Community News 2 recommended0 commentsShareShareTweetSharePin it Get our daily Pasadena newspaper in your email box. Free.Get all the latest Pasadena news, more than 10 fresh stories daily, 7 days a week at 7 a.m. Your email address will not be published. Required fields are marked * Assemblymember Chris Holden’s Talent Agency Scam Prevention Bill, AB 2068, passed the Assembly Privacy and Consumer Protection Committee with unanimous, bipartisan support. AB 2068 strengthens the Talent Scam Prevention Act by expanding the list of communication forms that can be regulated such as online and computer applications.With the unprecedented popularity of reality television and social media sites such as YouTube, Instagram, Tumblr, and others, the quest for instant stardom has become prevalent among all ages, especially teens and young adults,” said Assemblymember Chris Holden. “Unfortunately, this creates a ripe situation for illegitimate talent agencies to scam young, aspiring artists.”There are nearly 500 talent agencies registered within Los Angeles County ranging from large powerhouses to smaller companies. Although most registered talent agencies are legitimate, it is often the smaller, unlicensed talent agencies that charge upfront fees or refuse to remove content at the request of a client.The Talent Scam Prevention Act outlawed such practices; however, the law passed in 2009 and did not regulate newer forms of technology. This bill updates the talent service laws to accommodate new technologies, such as mobile apps and online services that are not on the internet as websites. The bill applies the same 10-day deadline that currently applies to the removal of website content and photos to the removal of content and photos from mobile apps and online services. First Heatwave Expected Next Week Make a comment Government Assemblymember Chris Holden’s Talent Agency Scam Prevention Bill Passes First Policy Committee Published on Tuesday, April 5, 2016 | 2:02 pm Pasadena Will Allow Vaccinated People to Go Without Masks in Most Settings Starting on Tuesday Subscribe faithfernandez More » ShareTweetShare on Google+Pin on PinterestSend with WhatsApp,Virtual Schools PasadenaHomes Solve Community/Gov/Pub SafetyPasadena Public WorksPasadena Water and PowerPASADENA EVENTS & ACTIVITIES CALENDARClick here for Movie Showtimes Community News More Cool Stuff Herbeauty12 Most Breathtaking Trends In Fashion HistoryHerbeautyHerbeautyHerbeauty12 Female Fashion Trends That Guys Can’t StandHerbeautyHerbeautyHerbeautyNutritional Strategies To Ease AnxietyHerbeautyHerbeautyHerbeautyPriyanka Chopra’s 10 Year Challenge Pic Will Surprise YouHerbeautyHerbeautyHerbeauty9 Of The Best Family Friendly Dog BreedsHerbeautyHerbeautyHerbeautyThis Trend Looks Kind Of Cool!HerbeautyHerbeauty Name (required) Mail (required) (not be published) Website Business News Pasadena’s ‘626 Day’ Aims to Celebrate City, Boost Local Economy Top of the News EVENTS & ENTERTAINMENT | FOOD & DRINK | THE ARTS | REAL ESTATE | HOME & GARDEN | WELLNESS | SOCIAL SCENE | GETAWAYS | PARENTS & KIDS Home of the Week: Unique Pasadena Home Located on Madeline Drive, Pasadena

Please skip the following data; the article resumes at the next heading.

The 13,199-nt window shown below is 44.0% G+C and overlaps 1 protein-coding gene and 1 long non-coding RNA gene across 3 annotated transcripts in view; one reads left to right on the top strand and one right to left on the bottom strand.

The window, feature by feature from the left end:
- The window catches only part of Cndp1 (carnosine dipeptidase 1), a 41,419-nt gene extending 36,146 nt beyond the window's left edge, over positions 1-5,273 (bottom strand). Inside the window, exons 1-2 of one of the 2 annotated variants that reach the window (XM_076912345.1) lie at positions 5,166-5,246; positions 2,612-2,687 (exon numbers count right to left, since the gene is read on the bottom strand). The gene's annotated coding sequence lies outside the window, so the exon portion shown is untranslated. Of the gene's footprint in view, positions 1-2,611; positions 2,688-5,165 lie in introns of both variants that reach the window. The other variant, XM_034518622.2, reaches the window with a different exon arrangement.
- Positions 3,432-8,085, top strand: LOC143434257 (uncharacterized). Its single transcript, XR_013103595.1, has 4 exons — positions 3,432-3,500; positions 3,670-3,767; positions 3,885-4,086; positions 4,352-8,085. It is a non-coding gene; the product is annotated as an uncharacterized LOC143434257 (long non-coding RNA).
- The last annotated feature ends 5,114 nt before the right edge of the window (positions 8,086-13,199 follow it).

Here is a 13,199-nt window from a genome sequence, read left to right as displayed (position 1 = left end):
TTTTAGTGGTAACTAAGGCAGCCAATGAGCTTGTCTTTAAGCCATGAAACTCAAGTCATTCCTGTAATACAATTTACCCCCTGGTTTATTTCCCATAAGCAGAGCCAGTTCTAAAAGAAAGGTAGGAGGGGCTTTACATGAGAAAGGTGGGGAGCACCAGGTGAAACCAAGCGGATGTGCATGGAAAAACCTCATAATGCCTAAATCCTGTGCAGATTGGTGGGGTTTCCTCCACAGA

Peanut researchers from the University of Georgia met with hundreds of peanut scientists from around the world earlier this week to discuss the international impact of peanut research and to recognize top researchers.With a “Peanuts Around the World” theme, the annual meeting of the American Peanut Research and Education Society was held in Auburn, Alabama, featured presentations by the UGA-housed Feed the Future Peanut Innovation Lab demonstrating the benefits of research collaboration to science, industry and agriculture in the U.S. and countries around the world.Among the team’s well-attended sessions was a two-hour symposium titled “Synergies from U.S. Global Research Partnership,” which highlighted individual projects in the lab’s portfolio and how scientists in the U.S. and African partner countries are working to harness genetic diversity in the peanut. Such diversity will help farmers in partner nations, as well as in the U.S., adapt to pest and climate challenges today and for years to come.Agricultural challenges don’t recognize geographic or political boundaries, and solutions have the potential to come from all parts of the world.For example, resistance to tomato-spotted wilt virus in the U.S. comes from peanuts bought in a market in Brazil in 1952, explained David Bertioli, a professor in the UGA Institute for Plant Breeding, Genetics and Genomics and principal investigator of an innovation lab project incorporating wild alleles to improve West African peanut cultivars.“When this type of transfer happens properly, everyone wins,” Bertioli said.International treaties meant to thwart bad actors and protect biological resources have limited research in unintended, negative ways by slowing the exchange of germplasm to a trickle, which hurts global food security, he said.Working to inventory and analyze the diversity of peanuts grown across Africa, a team of U.S. and African researchers are leveraging the recently sequenced peanut genome to create tools plant breeders can use to generate varieties with natural resistance to disease and other shocks.Along with David Bertioli, UGA researchers Soraya Bertioli, Josh Clevenger and Peggy Ozias-Akins work on the U.S. side of these related Peanut Innovation Lab projects, while Daniel Fonceka of Senegal, David Okello in Uganda and plant breeders from seven other countries in Africa lead the work on that continent.In recognition of the Bertiolis’ work to help improve peanut production worldwide, they were awarded the most prestigious awards of the conference, the American Peanut Council Peanut Research and Education Award.According to the American Peanut Council, the Bertiolis’ unique but related research programs have focused on the wild relatives of peanuts. They work to unravel the collection of untapped genetic traits naturally occurring in the peanut ancestors and identifying the traits for use in breeding programs around the world to solve real-world limitations to peanut production.For more than 15 years, they have worked to genetically characterize the relationships of the wild relatives of peanut with cultivated peanuts. Importantly, their work underpinned the effort to sequence the peanut genome by first focusing on the more tractable diploid, wild ancestors. Their research has led to a much deeper understanding of the relationship of the wild relatives to cultivated peanuts and our ability to move valuable traits from the wild into cultivated crops.For more information about UGA’s researchers work with peanuts, visit plantbreeding.caes.uga.edu.Communications staff from the American Peanut Council contributed to this release.